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Thai Explosive Ordnance Disposal officers inspect the site where their colleagues were killed by a bomb detonated by suspected Muslim insurgents in Bacho, Narathawat province, southern Thailand, Oct. 28, 2013 (AP photo by Sumeth Panpetch).

To End Southern Insurgency, Thailand Must Confront Hard Realities

Monday, Dec. 8, 2014

On Dec. 1, during Thai Prime Minister Prayuth Chan-o-cha’s first visit to Kuala Lumpur, he and his Malaysian counterpart, Prime Minister Najib Razak, agreed on the conditions to restart peace efforts to resolve the deadly southern Thailand insurgency. While the resumption of Malaysia-hosted peace talks between the Thai state and Malay-Muslim rebels is an encouraging sign, the parties are likely to encounter formidable challenges as they attempt to structure a political solution that will lead to a durable peace and end Southeast Asia’s most lethal ongoing conflict.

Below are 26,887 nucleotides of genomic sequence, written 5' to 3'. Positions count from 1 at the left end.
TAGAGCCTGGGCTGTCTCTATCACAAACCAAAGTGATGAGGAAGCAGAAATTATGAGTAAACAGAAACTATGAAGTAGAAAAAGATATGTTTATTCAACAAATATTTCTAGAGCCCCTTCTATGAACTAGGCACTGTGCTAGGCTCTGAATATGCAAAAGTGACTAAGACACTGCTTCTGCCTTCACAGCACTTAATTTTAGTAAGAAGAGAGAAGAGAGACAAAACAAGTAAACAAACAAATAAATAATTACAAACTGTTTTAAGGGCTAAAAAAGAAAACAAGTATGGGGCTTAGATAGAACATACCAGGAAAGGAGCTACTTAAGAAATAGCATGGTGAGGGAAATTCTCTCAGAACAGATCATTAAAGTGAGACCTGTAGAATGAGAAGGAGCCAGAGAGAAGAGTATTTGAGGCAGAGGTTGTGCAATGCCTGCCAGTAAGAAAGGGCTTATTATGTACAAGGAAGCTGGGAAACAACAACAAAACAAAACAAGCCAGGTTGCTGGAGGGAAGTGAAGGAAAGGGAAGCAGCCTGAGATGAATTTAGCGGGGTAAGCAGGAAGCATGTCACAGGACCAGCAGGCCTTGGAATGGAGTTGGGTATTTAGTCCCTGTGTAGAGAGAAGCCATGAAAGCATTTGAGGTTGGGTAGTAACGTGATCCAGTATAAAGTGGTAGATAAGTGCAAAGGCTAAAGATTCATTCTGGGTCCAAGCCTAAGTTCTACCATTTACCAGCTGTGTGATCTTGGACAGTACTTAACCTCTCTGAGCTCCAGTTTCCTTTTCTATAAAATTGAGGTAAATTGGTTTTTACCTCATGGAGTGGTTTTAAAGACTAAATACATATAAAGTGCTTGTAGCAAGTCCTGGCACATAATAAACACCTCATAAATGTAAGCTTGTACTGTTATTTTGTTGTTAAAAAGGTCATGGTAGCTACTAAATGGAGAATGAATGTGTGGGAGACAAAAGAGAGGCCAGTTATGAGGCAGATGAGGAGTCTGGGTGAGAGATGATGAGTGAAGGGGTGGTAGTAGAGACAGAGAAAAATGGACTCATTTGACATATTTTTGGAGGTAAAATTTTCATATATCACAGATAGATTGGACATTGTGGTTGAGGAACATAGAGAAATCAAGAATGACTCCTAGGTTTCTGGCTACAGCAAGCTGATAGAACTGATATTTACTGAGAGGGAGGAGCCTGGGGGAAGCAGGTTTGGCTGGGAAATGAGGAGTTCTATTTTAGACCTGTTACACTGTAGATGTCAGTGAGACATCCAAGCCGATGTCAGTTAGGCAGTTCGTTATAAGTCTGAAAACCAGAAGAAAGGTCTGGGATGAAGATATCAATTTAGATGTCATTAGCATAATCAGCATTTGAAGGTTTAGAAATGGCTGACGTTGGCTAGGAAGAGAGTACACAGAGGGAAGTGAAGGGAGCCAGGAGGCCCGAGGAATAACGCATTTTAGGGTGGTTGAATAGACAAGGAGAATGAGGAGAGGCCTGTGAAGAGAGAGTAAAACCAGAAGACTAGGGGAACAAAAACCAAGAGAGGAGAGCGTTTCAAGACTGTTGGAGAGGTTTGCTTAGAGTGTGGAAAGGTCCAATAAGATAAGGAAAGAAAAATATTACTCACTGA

Since the latest outbreak of the insurgency in Thailand’s Malay-Muslim-majority southernmost provinces in 2004, more than 6,000 people have been killed as shadowy insurgents fight for autonomy from predominantly Buddhist Thailand. A succession of Thai governments has tried to stem the violence over the years, but to no avail. Seemingly undeterred, Prayuth, who assumed the premiership after leading a military coup against former Prime Minister Yingluck Shinawatra’s government earlier this year, vowed in September to end the insurgency before Thailand enters the Association of Southeast Asian Nations (ASEAN) Economic Community at the end of 2015. His Malaysia visit has laid the groundwork for talks to begin. ...

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